Immigrant rights campaigners of the Joint Council for the Welfare of Immigrants (JCWI) have begun a legal case to find out how the UK Home Office algorithm used to filter UK visa applications actually works. The move has been taken in a bid to expose how artificial intelligence affects immigration policies.
Supported by Foxglove, a new advocacy group promoting justice in the new technology sector, the JCWI wants to force the UK Home Office into revealing the algorithm they use and explain on what basis the algorithm ‘streams’ visa applications.
A Home Office spokesperson has soon responded that the ministerial department uses the streaming tool only to allocate applications effectively and not to rule on them.
“The streaming tool is only used to allocate applications, not to decide them. It uses data to indicate whether an application might require more or less scrutiny and it complies fully with the relevant legislation under the Equalities Act 2010,” the spokesperson said.
But to Foxglove’s director Cori Crider, Home Office’s claim that its algorithm has no racial bias is ‘pretty threadbare‘.
“We’re told the system uses nationality to ‘stream’ applicants green, yellow and red – and it’s easy to guess who ends up in the green queue and who gets pushed to the back of the bus in red. If your algorithm singles out people for a digital pat-down and offers speedy boarding to white people, well, that’s unlawful,” she explains.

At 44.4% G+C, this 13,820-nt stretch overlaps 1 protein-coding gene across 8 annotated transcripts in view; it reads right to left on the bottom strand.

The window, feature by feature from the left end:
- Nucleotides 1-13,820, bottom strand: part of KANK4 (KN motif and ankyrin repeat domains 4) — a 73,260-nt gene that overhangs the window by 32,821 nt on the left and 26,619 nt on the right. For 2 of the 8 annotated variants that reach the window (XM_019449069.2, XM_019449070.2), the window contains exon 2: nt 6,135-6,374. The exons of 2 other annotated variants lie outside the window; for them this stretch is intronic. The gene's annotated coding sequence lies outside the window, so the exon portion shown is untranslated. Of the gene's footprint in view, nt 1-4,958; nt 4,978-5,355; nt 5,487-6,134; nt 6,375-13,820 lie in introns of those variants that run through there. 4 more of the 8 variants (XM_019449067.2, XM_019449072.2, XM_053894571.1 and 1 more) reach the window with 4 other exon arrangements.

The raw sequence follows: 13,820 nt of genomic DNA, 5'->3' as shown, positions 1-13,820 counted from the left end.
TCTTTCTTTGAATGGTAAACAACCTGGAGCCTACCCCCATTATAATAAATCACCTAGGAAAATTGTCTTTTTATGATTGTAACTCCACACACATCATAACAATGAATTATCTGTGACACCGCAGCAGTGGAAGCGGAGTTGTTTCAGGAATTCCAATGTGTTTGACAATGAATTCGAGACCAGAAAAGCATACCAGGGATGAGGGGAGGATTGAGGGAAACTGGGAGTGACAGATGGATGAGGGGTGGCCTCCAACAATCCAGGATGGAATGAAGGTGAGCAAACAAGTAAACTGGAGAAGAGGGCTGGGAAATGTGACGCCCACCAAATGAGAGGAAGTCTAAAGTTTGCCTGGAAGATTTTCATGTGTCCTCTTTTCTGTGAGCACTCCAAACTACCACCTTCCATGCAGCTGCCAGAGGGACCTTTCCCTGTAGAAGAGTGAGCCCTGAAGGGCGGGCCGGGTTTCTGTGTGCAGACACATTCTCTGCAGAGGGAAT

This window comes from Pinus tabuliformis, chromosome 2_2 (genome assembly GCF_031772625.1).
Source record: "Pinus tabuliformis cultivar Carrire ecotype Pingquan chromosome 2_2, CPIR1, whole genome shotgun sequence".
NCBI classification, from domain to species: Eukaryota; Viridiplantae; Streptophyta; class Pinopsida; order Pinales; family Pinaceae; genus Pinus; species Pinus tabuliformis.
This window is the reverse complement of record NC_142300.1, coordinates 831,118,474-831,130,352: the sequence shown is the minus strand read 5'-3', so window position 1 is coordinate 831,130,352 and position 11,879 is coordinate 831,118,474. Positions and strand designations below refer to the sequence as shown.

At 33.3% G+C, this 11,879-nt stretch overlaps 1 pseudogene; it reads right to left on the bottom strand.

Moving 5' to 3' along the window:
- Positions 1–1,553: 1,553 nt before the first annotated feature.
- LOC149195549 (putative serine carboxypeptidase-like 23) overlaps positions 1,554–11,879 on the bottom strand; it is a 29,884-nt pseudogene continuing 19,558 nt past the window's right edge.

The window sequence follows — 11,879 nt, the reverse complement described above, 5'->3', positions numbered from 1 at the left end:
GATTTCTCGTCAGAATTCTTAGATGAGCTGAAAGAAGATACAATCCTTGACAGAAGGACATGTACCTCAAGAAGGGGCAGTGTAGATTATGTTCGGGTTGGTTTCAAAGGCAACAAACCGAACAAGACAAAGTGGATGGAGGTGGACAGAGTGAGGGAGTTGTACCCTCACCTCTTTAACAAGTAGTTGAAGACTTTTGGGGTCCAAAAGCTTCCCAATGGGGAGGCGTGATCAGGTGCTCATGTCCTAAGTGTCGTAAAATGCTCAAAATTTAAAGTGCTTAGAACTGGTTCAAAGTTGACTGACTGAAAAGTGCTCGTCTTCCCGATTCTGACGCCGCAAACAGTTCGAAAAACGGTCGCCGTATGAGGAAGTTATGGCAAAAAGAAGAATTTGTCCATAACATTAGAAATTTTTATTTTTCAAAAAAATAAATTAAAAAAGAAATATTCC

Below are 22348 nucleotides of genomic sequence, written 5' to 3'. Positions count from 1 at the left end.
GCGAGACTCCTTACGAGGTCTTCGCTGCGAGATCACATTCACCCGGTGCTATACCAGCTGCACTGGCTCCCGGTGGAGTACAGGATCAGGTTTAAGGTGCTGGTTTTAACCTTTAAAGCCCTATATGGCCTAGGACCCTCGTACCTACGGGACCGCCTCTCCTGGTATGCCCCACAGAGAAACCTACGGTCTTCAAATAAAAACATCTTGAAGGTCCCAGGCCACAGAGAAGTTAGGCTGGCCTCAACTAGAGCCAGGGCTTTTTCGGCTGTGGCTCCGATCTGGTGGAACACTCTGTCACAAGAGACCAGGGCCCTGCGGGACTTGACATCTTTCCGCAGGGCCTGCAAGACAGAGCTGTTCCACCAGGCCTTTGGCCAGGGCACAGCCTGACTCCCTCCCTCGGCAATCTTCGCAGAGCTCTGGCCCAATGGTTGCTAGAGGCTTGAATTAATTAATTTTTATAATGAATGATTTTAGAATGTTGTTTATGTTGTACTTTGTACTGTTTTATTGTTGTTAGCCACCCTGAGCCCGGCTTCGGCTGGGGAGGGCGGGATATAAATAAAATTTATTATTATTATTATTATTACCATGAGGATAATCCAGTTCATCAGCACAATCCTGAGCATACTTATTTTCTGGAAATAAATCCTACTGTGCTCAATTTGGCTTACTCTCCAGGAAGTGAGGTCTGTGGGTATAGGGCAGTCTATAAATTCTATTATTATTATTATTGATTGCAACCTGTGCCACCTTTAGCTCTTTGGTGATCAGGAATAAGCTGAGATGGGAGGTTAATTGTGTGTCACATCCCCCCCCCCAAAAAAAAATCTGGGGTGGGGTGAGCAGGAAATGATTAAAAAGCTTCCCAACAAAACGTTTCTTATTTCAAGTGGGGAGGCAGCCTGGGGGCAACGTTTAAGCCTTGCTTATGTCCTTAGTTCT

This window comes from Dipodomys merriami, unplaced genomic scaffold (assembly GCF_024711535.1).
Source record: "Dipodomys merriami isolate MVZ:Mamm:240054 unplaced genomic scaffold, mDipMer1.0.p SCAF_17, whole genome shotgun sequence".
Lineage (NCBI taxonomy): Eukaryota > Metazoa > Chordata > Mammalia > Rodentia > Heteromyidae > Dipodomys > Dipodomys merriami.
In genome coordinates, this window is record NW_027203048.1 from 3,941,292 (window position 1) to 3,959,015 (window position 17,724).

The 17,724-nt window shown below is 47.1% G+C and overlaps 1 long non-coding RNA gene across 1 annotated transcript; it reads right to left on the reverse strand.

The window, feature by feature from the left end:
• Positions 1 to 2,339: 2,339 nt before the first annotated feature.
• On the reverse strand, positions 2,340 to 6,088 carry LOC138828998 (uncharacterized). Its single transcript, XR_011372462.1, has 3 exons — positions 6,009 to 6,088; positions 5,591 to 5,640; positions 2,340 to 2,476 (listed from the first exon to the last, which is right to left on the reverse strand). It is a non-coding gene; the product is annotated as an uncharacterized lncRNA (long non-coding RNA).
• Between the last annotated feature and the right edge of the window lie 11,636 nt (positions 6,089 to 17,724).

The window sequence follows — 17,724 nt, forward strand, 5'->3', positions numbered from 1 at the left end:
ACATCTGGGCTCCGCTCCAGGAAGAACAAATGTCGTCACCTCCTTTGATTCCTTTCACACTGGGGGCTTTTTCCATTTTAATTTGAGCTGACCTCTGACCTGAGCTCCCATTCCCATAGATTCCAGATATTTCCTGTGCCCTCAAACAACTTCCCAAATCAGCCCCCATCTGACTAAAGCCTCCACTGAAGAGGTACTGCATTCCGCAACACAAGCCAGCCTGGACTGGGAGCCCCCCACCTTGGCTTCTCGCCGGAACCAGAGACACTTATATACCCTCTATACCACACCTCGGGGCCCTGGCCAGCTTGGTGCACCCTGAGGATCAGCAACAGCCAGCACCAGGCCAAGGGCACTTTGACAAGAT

Both groups, the JCWI and Foxglove believe that the Home Office is using a shadowy, computer-driven process to affect someone’s chances of getting a visa. According to them, the AI machine is using problematic and biased criteria, enabling people from rich white countries to get Speedy Boarding while the poorer people of color get pushed to the back of the queue.
They claim the Home Office is hiding behind an ‘immigration exemption‘ in the Freedom of Information Act, as the latter has highlighted several times that their algorithm is in full compliance with the Equalities Act 2010.
The JCWI and Foxglove are now seeking a judicial review to find out exactly what the algorithm is and what it does. They have even published a funding request in GoFundMe named “Deported by Algorithm” in which they are asking people to support them financially so they can reach an amount of £20,000 to support their bid. So far, within two days of publication, they have only collected £190 from a total of 9 donors.
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